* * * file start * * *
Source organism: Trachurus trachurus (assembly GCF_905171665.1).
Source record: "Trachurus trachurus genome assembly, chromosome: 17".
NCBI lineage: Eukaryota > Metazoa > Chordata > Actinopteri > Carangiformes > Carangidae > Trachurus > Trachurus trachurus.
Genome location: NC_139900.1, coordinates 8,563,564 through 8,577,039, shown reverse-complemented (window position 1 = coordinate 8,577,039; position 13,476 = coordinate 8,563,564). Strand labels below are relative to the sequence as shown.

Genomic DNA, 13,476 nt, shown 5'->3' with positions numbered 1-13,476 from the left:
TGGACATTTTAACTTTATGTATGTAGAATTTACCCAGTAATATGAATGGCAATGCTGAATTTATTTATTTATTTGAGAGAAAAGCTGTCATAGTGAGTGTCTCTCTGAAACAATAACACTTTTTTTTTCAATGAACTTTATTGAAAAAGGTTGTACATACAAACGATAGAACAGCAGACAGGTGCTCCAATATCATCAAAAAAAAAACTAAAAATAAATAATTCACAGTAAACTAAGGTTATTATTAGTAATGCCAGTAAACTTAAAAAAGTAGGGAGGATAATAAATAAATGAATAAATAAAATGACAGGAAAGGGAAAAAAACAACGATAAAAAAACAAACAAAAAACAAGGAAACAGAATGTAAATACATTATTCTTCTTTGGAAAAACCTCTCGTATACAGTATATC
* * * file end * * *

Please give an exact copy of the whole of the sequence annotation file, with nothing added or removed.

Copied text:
Source organism: Trachurus trachurus (assembly GCF_905171665.1).
Source record: "Trachurus trachurus genome assembly, chromosome: 17".
NCBI lineage: Eukaryota > Metazoa > Chordata > Actinopteri > Carangiformes > Carangidae > Trachurus > Trachurus trachurus.
Genome location: NC_139900.1, coordinates 8,563,564 through 8,577,039, shown reverse-complemented (window position 1 = coordinate 8,577,039; position 13,476 = coordinate 8,563,564). Strand labels below are relative to the sequence as shown.

Genomic DNA, 13,476 nt, shown 5'->3' with positions numbered 1-13,476 from the left:
TGGACATTTTAACTTTATGTATGTAGAATTTACCCAGTAATATGAATGGCAATGCTGAATTTATTTATTTATTTGAGAGAAAAGCTGTCATAGTGAGTGTCTCTCTGAAACAATAACACTTTTTTTTTCAATGAACTTTATTGAAAAAGGTTGTACATACAAACGATAGAACAGCAGACAGGTGCTCCAATATCATCAAAAAAAAAACTAAAAATAAATAATTCACAGTAAACTAAGGTTATTATTAGTAATGCCAGTAAACTTAAAAAAGTAGGGAGGATAATAAATAAATGAATAAATAAAATGACAGGAAAGGGAAAAAAACAACGATAAAAAAACAAACAAAAAACAAGGAAACAGAATGTAAATACATTATTCTTCTTTGGAAAAACCTCTCGTATACAGTATATC